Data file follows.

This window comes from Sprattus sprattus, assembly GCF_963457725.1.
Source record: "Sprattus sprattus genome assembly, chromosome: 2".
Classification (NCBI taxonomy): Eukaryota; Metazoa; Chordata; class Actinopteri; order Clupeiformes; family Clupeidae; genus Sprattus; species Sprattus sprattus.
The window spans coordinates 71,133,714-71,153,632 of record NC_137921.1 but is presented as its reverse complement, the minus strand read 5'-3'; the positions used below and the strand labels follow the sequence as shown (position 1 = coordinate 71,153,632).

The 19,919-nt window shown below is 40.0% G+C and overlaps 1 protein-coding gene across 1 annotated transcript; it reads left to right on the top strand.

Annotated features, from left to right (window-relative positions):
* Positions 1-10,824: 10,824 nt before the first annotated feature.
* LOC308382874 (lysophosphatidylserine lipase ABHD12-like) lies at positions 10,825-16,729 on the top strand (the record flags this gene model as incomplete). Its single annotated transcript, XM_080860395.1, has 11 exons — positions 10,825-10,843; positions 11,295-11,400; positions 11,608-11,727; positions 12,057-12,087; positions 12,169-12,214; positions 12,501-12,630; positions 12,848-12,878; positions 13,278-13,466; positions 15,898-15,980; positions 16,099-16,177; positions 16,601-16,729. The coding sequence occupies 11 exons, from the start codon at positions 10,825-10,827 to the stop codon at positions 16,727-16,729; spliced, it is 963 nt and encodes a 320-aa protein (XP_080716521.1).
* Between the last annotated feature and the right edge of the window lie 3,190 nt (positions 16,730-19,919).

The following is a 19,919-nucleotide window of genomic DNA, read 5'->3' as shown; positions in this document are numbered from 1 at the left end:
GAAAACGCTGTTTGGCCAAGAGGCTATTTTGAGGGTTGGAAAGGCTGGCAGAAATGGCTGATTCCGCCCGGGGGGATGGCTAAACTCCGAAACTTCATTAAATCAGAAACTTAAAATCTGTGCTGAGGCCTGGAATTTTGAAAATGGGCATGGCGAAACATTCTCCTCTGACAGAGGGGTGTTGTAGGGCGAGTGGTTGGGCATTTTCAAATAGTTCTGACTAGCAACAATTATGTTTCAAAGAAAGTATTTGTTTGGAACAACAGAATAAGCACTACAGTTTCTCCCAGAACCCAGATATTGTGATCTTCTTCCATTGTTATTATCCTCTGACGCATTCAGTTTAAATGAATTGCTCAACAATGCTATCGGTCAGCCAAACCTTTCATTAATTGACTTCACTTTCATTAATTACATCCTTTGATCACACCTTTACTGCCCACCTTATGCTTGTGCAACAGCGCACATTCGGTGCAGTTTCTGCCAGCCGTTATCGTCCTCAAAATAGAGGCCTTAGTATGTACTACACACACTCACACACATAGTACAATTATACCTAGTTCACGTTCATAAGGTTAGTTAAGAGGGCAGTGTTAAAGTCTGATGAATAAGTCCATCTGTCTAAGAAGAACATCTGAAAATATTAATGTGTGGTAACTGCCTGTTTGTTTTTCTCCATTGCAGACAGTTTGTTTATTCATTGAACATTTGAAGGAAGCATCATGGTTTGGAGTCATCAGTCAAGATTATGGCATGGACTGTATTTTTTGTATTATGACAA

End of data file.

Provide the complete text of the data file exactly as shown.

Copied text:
This window comes from Sprattus sprattus, assembly GCF_963457725.1.
Source record: "Sprattus sprattus genome assembly, chromosome: 2".
Classification (NCBI taxonomy): Eukaryota; Metazoa; Chordata; class Actinopteri; order Clupeiformes; family Clupeidae; genus Sprattus; species Sprattus sprattus.
The window spans coordinates 71,133,714-71,153,632 of record NC_137921.1 but is presented as its reverse complement, the minus strand read 5'-3'; the positions used below and the strand labels follow the sequence as shown (position 1 = coordinate 71,153,632).

The 19,919-nt window shown below is 40.0% G+C and overlaps 1 protein-coding gene across 1 annotated transcript; it reads left to right on the top strand.

Annotated features, from left to right (window-relative positions):
* Positions 1-10,824: 10,824 nt before the first annotated feature.
* LOC308382874 (lysophosphatidylserine lipase ABHD12-like) lies at positions 10,825-16,729 on the top strand (the record flags this gene model as incomplete). Its single annotated transcript, XM_080860395.1, has 11 exons — positions 10,825-10,843; positions 11,295-11,400; positions 11,608-11,727; positions 12,057-12,087; positions 12,169-12,214; positions 12,501-12,630; positions 12,848-12,878; positions 13,278-13,466; positions 15,898-15,980; positions 16,099-16,177; positions 16,601-16,729. The coding sequence occupies 11 exons, from the start codon at positions 10,825-10,827 to the stop codon at positions 16,727-16,729; spliced, it is 963 nt and encodes a 320-aa protein (XP_080716521.1).
* Between the last annotated feature and the right edge of the window lie 3,190 nt (positions 16,730-19,919).

The following is a 19,919-nucleotide window of genomic DNA, read 5'->3' as shown; positions in this document are numbered from 1 at the left end:
GAAAACGCTGTTTGGCCAAGAGGCTATTTTGAGGGTTGGAAAGGCTGGCAGAAATGGCTGATTCCGCCCGGGGGGATGGCTAAACTCCGAAACTTCATTAAATCAGAAACTTAAAATCTGTGCTGAGGCCTGGAATTTTGAAAATGGGCATGGCGAAACATTCTCCTCTGACAGAGGGGTGTTGTAGGGCGAGTGGTTGGGCATTTTCAAATAGTTCTGACTAGCAACAATTATGTTTCAAAGAAAGTATTTGTTTGGAACAACAGAATAAGCACTACAGTTTCTCCCAGAACCCAGATATTGTGATCTTCTTCCATTGTTATTATCCTCTGACGCATTCAGTTTAAATGAATTGCTCAACAATGCTATCGGTCAGCCAAACCTTTCATTAATTGACTTCACTTTCATTAATTACATCCTTTGATCACACCTTTACTGCCCACCTTATGCTTGTGCAACAGCGCACATTCGGTGCAGTTTCTGCCAGCCGTTATCGTCCTCAAAATAGAGGCCTTAGTATGTACTACACACACTCACACACATAGTACAATTATACCTAGTTCACGTTCATAAGGTTAGTTAAGAGGGCAGTGTTAAAGTCTGATGAATAAGTCCATCTGTCTAAGAAGAACATCTGAAAATATTAATGTGTGGTAACTGCCTGTTTGTTTTTCTCCATTGCAGACAGTTTGTTTATTCATTGAACATTTGAAGGAAGCATCATGGTTTGGAGTCATCAGTCAAGATTATGGCATGGACTGTATTTTTTGTATTATGACAA